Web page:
There are more biographies devoted to Charles Spurgeon than to just about any other Christian figure. The first were written before his death (including his own autobiography) and hundreds have been written since. In the two years following his death, new biographies were published at the rate of one per month! One would be justified in asking, then, why we need another one. Arnold Dallimore answers this question in the preface, saying that in his studies he discovered no definitive volume. He found, for example, that no other biography gave a satisfactory account of Spurgeon’s ability as a theologian or the methods he used in leading souls to Christ. Also, his character was often made to appear weaker than it really was. And so Dallimore sought to remedy these faults in his volume which was first published in 1984.
I quote again from the preface: “I trust that, at least to some extent, this book provides a more satisfactory account of the great Spurgeon…I have endeavored to understand and present something of the inner man – Spurgeon in his praying, his sufferings and depressions, his weaknesses and strengths, in his triumphs, his humor, his joys, and his incredible accomplishments.”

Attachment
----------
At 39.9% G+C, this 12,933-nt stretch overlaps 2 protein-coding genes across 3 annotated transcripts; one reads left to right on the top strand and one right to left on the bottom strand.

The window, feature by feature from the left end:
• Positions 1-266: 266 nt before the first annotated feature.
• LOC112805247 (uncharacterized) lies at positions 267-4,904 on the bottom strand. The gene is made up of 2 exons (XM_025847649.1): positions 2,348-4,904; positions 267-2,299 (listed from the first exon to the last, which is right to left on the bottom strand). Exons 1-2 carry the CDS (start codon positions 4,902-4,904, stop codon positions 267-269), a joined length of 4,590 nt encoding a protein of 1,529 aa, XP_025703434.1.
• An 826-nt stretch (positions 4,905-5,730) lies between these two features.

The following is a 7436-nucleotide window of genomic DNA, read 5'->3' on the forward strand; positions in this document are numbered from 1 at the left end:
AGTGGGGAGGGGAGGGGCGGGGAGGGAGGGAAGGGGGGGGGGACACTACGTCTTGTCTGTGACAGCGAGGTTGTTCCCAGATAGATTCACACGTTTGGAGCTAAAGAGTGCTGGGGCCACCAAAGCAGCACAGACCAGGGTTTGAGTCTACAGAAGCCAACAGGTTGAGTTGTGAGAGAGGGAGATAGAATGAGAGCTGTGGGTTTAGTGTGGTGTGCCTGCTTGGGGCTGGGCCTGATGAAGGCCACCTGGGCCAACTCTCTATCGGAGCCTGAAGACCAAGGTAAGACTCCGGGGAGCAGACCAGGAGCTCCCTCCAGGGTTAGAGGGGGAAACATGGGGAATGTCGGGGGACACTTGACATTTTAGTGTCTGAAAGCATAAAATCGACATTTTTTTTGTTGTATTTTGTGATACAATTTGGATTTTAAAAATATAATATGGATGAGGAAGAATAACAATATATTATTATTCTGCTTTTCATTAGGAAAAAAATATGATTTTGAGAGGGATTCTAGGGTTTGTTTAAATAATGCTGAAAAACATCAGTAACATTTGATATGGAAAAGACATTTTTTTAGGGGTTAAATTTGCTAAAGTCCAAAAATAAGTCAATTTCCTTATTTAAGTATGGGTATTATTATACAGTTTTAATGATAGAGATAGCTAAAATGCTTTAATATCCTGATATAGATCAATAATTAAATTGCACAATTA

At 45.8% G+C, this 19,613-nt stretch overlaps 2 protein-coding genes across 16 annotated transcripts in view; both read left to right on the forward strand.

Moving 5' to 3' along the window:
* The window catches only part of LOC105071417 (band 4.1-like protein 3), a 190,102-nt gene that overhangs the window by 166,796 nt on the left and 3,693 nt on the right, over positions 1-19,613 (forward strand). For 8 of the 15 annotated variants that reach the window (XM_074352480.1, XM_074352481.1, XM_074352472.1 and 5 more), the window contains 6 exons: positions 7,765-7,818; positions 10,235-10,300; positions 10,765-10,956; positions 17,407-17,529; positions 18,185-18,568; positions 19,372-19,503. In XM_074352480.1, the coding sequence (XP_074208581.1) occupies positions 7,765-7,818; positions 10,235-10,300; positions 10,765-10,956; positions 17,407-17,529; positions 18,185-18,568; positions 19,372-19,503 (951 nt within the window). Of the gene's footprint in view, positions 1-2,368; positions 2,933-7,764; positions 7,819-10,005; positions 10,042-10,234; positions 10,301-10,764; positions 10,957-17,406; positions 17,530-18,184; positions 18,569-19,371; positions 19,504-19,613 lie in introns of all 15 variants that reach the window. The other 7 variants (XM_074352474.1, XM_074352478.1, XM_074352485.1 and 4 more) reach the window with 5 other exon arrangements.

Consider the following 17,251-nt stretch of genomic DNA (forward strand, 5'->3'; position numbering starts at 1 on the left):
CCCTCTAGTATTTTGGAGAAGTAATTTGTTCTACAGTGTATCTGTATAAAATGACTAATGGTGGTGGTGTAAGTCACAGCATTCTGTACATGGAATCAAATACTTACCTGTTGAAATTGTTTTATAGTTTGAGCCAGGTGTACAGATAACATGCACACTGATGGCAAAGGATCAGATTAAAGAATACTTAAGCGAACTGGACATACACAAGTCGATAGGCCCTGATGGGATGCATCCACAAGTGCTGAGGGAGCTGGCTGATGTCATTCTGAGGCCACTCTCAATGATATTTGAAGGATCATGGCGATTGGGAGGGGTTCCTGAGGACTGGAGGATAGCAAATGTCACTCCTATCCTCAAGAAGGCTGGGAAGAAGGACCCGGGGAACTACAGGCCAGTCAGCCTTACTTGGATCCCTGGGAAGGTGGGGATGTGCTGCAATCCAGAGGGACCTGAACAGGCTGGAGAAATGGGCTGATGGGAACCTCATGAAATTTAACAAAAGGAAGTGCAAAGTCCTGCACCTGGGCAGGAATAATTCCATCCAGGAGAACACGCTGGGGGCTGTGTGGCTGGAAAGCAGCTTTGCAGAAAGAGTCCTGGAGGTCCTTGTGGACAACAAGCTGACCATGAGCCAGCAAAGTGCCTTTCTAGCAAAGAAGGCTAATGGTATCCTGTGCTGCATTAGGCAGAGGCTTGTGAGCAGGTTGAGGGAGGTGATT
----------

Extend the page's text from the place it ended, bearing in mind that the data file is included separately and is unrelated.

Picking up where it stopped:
Dallimore succeeds admirably. He presents Spurgeon as more than a great and powerful preacher. He presents him as a man who was the product of a long line of believers, a man whose life was filled with struggles and a man who emerged victorious. Above all, we see a man who was specially gifted by God and used those gifts to the fullest. Spurgeon’s legacy is nearly immeasurable in souls won, in faith strengthened and in his influence over other preachers. He truly earned his title as the Prince of Preachers.
While not a definitive treatment of Spurgeon’s life (it weighs in at a mere 244 pages while other biographies have been many times that length), this book is a wonderful starting place to learn to appreciate one of God’s most humble servants. As with any good Christian biography, this book will serve to strengthen your faith and will turn your thoughts not to the man, but to the God to whom the man dedicated his life. I give it my wholehearted recommendation.